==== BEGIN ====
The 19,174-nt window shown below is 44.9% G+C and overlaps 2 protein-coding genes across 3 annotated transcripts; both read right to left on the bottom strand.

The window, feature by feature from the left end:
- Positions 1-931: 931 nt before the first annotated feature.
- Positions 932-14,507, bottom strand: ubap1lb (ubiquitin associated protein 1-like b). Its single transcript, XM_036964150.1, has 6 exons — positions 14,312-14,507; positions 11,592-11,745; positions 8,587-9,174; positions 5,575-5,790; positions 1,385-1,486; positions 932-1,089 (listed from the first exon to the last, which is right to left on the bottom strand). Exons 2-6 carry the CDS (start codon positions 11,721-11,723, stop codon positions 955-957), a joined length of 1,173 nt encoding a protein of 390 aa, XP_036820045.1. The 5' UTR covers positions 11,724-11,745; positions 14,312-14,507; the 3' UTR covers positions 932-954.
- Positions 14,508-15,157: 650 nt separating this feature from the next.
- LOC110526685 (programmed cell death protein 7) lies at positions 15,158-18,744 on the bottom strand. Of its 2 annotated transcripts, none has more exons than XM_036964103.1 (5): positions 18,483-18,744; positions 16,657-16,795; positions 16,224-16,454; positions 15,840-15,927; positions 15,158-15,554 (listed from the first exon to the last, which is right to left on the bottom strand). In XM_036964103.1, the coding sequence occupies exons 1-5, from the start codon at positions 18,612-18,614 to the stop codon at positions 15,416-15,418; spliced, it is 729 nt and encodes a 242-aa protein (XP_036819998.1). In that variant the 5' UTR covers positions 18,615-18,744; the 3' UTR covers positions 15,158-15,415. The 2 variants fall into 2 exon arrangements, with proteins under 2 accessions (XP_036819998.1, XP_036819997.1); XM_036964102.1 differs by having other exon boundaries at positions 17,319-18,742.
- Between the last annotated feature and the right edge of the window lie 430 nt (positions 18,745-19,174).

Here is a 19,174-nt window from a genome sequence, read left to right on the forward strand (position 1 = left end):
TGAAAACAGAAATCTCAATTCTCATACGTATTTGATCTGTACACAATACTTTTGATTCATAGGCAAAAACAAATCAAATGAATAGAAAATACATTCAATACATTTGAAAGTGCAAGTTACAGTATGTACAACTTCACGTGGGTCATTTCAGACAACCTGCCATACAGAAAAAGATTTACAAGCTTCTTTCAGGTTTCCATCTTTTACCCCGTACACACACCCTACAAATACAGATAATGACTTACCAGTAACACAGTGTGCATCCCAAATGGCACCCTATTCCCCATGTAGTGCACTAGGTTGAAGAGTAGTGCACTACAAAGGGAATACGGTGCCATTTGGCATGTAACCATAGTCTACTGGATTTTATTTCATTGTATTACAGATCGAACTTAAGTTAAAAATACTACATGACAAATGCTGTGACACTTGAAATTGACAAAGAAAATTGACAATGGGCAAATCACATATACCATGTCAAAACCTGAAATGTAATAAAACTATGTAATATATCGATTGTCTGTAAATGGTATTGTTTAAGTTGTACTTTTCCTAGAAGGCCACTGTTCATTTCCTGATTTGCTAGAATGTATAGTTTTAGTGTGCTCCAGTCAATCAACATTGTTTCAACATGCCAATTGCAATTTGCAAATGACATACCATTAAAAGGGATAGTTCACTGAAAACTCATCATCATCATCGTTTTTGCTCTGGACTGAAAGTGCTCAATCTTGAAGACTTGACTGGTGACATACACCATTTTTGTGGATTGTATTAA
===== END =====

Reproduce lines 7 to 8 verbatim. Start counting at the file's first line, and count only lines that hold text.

- Between the last annotated feature and the right edge of the window lie 430 nt (positions 18,745-19,174).

Here is a 19,174-nt window from a genome sequence, read left to right on the forward strand (position 1 = left end):